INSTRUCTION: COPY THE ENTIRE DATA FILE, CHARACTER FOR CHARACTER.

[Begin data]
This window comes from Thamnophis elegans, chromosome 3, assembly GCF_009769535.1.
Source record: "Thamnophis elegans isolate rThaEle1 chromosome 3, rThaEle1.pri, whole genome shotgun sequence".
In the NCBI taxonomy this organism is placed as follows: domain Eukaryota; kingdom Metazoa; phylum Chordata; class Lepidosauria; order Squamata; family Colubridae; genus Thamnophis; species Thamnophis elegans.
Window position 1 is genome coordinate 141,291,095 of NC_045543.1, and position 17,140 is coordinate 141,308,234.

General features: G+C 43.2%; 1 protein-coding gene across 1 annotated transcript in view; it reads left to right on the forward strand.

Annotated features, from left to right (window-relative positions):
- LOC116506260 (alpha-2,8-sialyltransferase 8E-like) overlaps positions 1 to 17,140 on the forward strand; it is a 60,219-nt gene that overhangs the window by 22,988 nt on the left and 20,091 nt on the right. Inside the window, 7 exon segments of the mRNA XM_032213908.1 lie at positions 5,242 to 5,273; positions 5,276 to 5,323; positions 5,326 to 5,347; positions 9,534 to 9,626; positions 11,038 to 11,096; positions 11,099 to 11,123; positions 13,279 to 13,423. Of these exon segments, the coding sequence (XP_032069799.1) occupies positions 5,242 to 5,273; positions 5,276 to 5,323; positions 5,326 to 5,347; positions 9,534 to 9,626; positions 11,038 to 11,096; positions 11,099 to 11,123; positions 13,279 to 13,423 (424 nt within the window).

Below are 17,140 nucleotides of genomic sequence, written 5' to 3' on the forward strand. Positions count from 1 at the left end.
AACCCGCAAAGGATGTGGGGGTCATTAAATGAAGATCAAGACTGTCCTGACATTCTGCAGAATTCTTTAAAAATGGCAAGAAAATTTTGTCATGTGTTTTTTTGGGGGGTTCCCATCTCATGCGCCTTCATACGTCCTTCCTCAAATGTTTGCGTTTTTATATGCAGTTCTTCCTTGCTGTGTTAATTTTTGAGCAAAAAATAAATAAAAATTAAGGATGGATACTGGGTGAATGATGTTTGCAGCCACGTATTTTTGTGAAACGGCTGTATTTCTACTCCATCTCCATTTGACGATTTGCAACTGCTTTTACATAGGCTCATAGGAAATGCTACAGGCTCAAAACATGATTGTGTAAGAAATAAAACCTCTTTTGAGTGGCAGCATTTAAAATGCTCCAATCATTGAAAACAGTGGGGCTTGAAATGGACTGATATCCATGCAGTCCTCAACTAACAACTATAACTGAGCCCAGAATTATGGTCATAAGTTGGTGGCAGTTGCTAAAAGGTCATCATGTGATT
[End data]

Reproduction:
This window comes from Thamnophis elegans, chromosome 3, assembly GCF_009769535.1.
Source record: "Thamnophis elegans isolate rThaEle1 chromosome 3, rThaEle1.pri, whole genome shotgun sequence".
In the NCBI taxonomy this organism is placed as follows: domain Eukaryota; kingdom Metazoa; phylum Chordata; class Lepidosauria; order Squamata; family Colubridae; genus Thamnophis; species Thamnophis elegans.
Window position 1 is genome coordinate 141,291,095 of NC_045543.1, and position 17,140 is coordinate 141,308,234.

General features: G+C 43.2%; 1 protein-coding gene across 1 annotated transcript in view; it reads left to right on the forward strand.

Annotated features, from left to right (window-relative positions):
- LOC116506260 (alpha-2,8-sialyltransferase 8E-like) overlaps positions 1 to 17,140 on the forward strand; it is a 60,219-nt gene that overhangs the window by 22,988 nt on the left and 20,091 nt on the right. Inside the window, 7 exon segments of the mRNA XM_032213908.1 lie at positions 5,242 to 5,273; positions 5,276 to 5,323; positions 5,326 to 5,347; positions 9,534 to 9,626; positions 11,038 to 11,096; positions 11,099 to 11,123; positions 13,279 to 13,423. Of these exon segments, the coding sequence (XP_032069799.1) occupies positions 5,242 to 5,273; positions 5,276 to 5,323; positions 5,326 to 5,347; positions 9,534 to 9,626; positions 11,038 to 11,096; positions 11,099 to 11,123; positions 13,279 to 13,423 (424 nt within the window).

Below are 17,140 nucleotides of genomic sequence, written 5' to 3' on the forward strand. Positions count from 1 at the left end.
AACCCGCAAAGGATGTGGGGGTCATTAAATGAAGATCAAGACTGTCCTGACATTCTGCAGAATTCTTTAAAAATGGCAAGAAAATTTTGTCATGTGTTTTTTTGGGGGGTTCCCATCTCATGCGCCTTCATACGTCCTTCCTCAAATGTTTGCGTTTTTATATGCAGTTCTTCCTTGCTGTGTTAATTTTTGAGCAAAAAATAAATAAAAATTAAGGATGGATACTGGGTGAATGATGTTTGCAGCCACGTATTTTTGTGAAACGGCTGTATTTCTACTCCATCTCCATTTGACGATTTGCAACTGCTTTTACATAGGCTCATAGGAAATGCTACAGGCTCAAAACATGATTGTGTAAGAAATAAAACCTCTTTTGAGTGGCAGCATTTAAAATGCTCCAATCATTGAAAACAGTGGGGCTTGAAATGGACTGATATCCATGCAGTCCTCAACTAACAACTATAACTGAGCCCAGAATTATGGTCATAAGTTGGTGGCAGTTGCTAAAAGGTCATCATGTGATT